Every day, as he would arrive at school on the bus, he would sneak up behind me and take my hat off of my head (often taking with it what felt like a chunk of hair), and he would stand a safe distance away from me, begging for me to chase him, dangling my precious hat in front of his smiling face. At first, I was hesitant. It was extremely hot (I live in the South, so you know that if I'm complaining about the heat it must have been like Satan's stovetop), and I was tired from even the small amount of work I'd done that day. However, I did it. I don't know how, but the Lord gave me the strength to chase this child around a small churchyard for twenty minutes in the melting heat, and I enjoyed it. I felt energized afterward. I felt that I was in my happy place, and I never wanted to leave. This was it. This was me baring my soul to these kids who are thirsty for attention, and it felt great.

Becoming confident enough to be silly
That behavior continued for the rest of the week, and I tried my hardest to be confident enough to just be silly. I tried to, again, channel my inner kid and run around like a crazy person trying to retrieve my hat. There were other kids that came along, but J really stood out to me for many reasons. Along with the fact that he was the first kid that really became attached to me (even in the small way that we clicked), it was also his pure child-ness that caught me off guard.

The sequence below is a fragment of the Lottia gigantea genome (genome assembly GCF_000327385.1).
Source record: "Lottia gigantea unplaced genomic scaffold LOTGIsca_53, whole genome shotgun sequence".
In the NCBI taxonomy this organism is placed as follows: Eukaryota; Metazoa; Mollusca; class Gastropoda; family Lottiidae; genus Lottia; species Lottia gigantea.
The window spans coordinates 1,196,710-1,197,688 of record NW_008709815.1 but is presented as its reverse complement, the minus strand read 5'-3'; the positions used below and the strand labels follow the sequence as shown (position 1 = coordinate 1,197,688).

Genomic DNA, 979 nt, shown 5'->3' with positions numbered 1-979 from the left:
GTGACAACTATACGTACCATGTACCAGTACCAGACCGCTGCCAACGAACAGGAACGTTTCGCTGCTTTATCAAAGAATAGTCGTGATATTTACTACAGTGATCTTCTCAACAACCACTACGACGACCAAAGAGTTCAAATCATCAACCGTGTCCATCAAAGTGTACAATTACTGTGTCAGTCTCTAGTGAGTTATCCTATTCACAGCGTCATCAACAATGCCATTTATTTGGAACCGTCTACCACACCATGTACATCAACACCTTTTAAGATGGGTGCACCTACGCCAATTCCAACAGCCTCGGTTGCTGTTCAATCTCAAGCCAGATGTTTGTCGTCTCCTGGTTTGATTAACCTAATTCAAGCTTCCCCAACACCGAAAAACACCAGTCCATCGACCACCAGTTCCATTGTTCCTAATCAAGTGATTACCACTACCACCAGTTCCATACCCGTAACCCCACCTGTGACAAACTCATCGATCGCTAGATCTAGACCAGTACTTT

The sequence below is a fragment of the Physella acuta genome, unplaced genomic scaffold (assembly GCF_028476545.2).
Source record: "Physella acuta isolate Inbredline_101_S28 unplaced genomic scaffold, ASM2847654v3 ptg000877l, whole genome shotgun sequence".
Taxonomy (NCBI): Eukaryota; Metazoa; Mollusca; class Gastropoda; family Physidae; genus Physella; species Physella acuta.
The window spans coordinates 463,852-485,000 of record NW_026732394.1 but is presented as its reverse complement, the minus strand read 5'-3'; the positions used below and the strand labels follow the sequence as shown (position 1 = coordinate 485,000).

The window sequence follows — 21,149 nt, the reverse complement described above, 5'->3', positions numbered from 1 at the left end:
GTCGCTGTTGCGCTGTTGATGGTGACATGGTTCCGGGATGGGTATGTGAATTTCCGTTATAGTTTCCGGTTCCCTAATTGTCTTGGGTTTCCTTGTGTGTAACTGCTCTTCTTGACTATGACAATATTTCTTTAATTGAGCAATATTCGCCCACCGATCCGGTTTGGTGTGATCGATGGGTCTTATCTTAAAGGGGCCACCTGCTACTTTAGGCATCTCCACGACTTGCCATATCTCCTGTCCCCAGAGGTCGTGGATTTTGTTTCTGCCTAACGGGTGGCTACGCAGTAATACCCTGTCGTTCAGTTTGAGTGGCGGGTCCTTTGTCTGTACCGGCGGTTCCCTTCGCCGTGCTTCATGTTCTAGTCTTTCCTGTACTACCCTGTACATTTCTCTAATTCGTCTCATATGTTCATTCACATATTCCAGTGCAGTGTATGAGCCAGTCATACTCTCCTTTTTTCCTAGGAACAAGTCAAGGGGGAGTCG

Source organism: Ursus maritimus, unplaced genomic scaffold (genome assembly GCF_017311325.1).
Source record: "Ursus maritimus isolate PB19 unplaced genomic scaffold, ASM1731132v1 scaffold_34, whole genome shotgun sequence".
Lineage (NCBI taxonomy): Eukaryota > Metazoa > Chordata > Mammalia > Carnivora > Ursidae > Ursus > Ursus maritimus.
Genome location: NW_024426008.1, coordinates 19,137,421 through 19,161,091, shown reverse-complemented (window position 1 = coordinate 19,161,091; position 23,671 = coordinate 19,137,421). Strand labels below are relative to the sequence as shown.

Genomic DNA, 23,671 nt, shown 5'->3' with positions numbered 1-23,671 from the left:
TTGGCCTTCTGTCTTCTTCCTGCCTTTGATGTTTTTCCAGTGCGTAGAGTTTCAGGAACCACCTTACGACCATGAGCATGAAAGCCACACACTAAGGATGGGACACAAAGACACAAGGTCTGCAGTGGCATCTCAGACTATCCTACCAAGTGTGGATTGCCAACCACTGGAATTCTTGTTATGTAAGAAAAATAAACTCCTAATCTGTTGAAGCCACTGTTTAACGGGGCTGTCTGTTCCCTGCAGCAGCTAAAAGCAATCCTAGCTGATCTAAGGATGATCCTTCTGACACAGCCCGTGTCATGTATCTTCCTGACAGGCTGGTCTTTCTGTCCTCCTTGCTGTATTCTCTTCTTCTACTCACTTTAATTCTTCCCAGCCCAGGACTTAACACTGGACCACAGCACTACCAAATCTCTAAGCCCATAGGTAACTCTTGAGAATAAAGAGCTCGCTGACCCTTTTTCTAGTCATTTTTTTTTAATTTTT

I met this kid on Monday, and on Thursday I had to say goodbye. I tried and tried to get him to take a picture with me so I could remember him (even though I already had one), and then I tried to say a real goodbye, but his bus came, and he was gone. I yelled goodbye to him, and he said it back as if I was coming back the next day and the next day and forever. I wish I was.

I came to teach, but they taught me
I think that this is a wonderful metaphor for another lesson that I fully realized on this trip. I realized that oftentimes the people to whom you're ministering will teach you more than you teach them. I know that a lot of people say that, but you really don't know that fact completely until you've actually seen the extent to which it is true on the mission field. I see how I tried and tried to make myself an example of the gospel and teach these kids, including J, the Word of God, but then the kids just lived it. They taught in a much more effective way than I did: through genuine actions. Though they were only young children, they were selfless and kind, and they were truly children. They did not try to grow up too quickly as many children here do. They were just living day-by-day, and if they saw their new friends again, it would be great, but if not then it would be fine.